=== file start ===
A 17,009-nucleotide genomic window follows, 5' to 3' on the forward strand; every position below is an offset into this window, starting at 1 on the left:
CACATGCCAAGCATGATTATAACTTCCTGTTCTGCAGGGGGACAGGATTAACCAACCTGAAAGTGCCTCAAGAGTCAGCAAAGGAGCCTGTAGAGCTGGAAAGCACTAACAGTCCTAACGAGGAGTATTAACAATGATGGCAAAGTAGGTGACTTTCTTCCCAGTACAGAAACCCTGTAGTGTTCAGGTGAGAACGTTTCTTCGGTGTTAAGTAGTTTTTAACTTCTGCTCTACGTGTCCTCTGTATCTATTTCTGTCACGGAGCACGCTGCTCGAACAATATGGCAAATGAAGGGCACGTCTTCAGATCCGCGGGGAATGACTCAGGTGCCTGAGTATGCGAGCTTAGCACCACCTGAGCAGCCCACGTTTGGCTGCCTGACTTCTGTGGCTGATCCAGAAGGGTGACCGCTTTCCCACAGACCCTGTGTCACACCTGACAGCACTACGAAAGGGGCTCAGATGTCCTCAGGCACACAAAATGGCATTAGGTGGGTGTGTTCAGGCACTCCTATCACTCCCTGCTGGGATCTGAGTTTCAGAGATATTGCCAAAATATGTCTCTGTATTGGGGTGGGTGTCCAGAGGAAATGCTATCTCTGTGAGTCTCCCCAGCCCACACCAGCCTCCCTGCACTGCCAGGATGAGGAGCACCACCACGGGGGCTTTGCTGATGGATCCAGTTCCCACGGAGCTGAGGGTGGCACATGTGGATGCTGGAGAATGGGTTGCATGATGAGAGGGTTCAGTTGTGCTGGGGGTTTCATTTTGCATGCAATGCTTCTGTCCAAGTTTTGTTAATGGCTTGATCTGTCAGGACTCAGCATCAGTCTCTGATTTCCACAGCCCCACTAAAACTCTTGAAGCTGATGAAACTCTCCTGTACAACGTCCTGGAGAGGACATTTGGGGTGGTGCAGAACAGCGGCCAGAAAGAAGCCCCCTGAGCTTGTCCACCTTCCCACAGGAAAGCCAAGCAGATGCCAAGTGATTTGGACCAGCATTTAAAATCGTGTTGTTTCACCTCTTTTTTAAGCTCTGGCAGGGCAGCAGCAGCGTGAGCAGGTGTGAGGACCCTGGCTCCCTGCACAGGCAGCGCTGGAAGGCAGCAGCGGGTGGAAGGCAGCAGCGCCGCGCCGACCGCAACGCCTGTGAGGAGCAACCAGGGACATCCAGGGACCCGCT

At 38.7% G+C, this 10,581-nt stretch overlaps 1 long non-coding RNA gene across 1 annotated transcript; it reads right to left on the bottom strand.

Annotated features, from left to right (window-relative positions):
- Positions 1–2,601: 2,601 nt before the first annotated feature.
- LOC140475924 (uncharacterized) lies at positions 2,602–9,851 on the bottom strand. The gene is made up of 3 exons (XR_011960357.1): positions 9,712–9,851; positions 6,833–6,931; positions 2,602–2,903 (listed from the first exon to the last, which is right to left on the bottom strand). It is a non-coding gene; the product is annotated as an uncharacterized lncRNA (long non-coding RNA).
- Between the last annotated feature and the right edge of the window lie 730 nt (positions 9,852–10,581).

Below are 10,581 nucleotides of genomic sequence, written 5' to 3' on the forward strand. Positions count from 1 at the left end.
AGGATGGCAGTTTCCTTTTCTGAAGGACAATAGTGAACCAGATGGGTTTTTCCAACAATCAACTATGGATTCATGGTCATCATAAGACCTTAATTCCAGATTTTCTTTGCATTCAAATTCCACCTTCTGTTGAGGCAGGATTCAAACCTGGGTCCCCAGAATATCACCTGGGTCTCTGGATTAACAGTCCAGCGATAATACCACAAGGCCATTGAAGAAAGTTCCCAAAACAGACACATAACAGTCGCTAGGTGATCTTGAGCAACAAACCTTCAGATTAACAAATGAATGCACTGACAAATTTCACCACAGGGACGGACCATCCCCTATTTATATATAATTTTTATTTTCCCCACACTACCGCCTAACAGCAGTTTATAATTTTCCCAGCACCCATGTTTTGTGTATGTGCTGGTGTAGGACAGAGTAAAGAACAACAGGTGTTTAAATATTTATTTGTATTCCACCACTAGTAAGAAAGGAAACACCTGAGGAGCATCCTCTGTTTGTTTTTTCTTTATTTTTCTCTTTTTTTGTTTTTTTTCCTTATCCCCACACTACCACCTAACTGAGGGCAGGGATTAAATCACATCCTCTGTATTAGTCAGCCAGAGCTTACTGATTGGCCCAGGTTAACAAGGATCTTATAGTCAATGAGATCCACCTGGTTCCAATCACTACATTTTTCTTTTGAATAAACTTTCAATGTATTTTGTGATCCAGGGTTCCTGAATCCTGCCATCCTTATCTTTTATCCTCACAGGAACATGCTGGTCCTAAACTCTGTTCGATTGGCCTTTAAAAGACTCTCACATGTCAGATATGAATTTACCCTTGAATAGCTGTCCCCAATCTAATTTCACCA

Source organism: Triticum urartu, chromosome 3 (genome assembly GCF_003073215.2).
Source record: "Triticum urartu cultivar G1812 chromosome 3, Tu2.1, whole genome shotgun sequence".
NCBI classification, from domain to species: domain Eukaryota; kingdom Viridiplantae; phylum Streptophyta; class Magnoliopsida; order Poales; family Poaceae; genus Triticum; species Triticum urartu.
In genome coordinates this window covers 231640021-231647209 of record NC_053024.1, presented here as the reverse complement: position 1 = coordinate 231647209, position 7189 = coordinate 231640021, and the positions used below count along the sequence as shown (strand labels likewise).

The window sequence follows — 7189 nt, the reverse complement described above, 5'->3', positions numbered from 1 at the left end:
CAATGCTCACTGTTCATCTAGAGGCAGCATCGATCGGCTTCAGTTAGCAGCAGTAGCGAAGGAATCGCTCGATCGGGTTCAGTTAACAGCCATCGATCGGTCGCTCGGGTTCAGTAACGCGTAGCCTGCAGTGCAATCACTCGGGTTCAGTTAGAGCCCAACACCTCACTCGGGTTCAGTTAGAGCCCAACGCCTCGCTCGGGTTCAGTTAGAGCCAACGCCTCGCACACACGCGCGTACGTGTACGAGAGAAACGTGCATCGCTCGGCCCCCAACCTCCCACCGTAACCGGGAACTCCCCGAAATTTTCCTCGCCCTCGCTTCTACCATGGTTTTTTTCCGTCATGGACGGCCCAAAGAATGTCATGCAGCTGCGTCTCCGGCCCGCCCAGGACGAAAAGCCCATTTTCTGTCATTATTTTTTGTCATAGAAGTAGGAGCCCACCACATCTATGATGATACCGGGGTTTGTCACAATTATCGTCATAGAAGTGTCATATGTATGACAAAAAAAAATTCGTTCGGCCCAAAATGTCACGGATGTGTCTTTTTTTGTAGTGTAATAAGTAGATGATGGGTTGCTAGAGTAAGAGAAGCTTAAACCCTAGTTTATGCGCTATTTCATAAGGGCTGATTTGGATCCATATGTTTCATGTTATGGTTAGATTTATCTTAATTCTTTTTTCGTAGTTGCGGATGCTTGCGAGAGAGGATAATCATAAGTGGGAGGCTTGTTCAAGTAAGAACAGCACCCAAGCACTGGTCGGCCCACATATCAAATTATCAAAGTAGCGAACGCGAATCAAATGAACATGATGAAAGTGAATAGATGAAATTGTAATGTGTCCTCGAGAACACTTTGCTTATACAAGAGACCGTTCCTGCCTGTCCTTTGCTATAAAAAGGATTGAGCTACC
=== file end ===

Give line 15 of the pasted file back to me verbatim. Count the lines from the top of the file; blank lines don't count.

CAATGCTCACTGTTCATCTAGAGGCAGCATCGATCGGCTTCAGTTAGCAGCAGTAGCGAAGGAATCGCTCGATCGGGTTCAGTTAACAGCCATCGATCGGTCGCTCGGGTTCAGTAACGCGTAGCCTGCAGTGCAATCACTCGGGTTCAGTTAGAGCCCAACACCTCACTCGGGTTCAGTTAGAGCCCAACGCCTCGCTCGGGTTCAGTTAGAGCCAACGCCTCGCACACACGCGCGTACGTGTACGAGAGAAACGTGCATCGCTCGGCCCCCAACCTCCCACCGTAACCGGGAACTCCCCGAAATTTTCCTCGCCCTCGCTTCTACCATGGTTTTTTTCCGTCATGGACGGCCCAAAGAATGTCATGCAGCTGCGTCTCCGGCCCGCCCAGGACGAAAAGCCCATTTTCTGTCATTATTTTTTGTCATAGAAGTAGGAGCCCACCACATCTATGATGATACCGGGGTTTGTCACAATTATCGTCATAGAAGTGTCATATGTATGACAAAAAAAAATTCGTTCGGCCCAAAATGTCACGGATGTGTCTTTTTTTGTAGTGTAATAAGTAGATGATGGGTTGCTAGAGTAAGAGAAGCTTAAACCCTAGTTTATGCGCTATTTCATAAGGGCTGATTTGGATCCATATGTTTCATGTTATGGTTAGATTTATCTTAATTCTTTTTTCGTAGTTGCGGATGCTTGCGAGAGAGGATAATCATAAGTGGGAGGCTTGTTCAAGTAAGAACAGCACCCAAGCACTGGTCGGCCCACATATCAAATTATCAAAGTAGCGAACGCGAATCAAATGAACATGATGAAAGTGAATAGATGAAATTGTAATGTGTCCTCGAGAACACTTTGCTTATACAAGAGACCGTTCCTGCCTGTCCTTTGCTATAAAAAGGATTGAGCTACC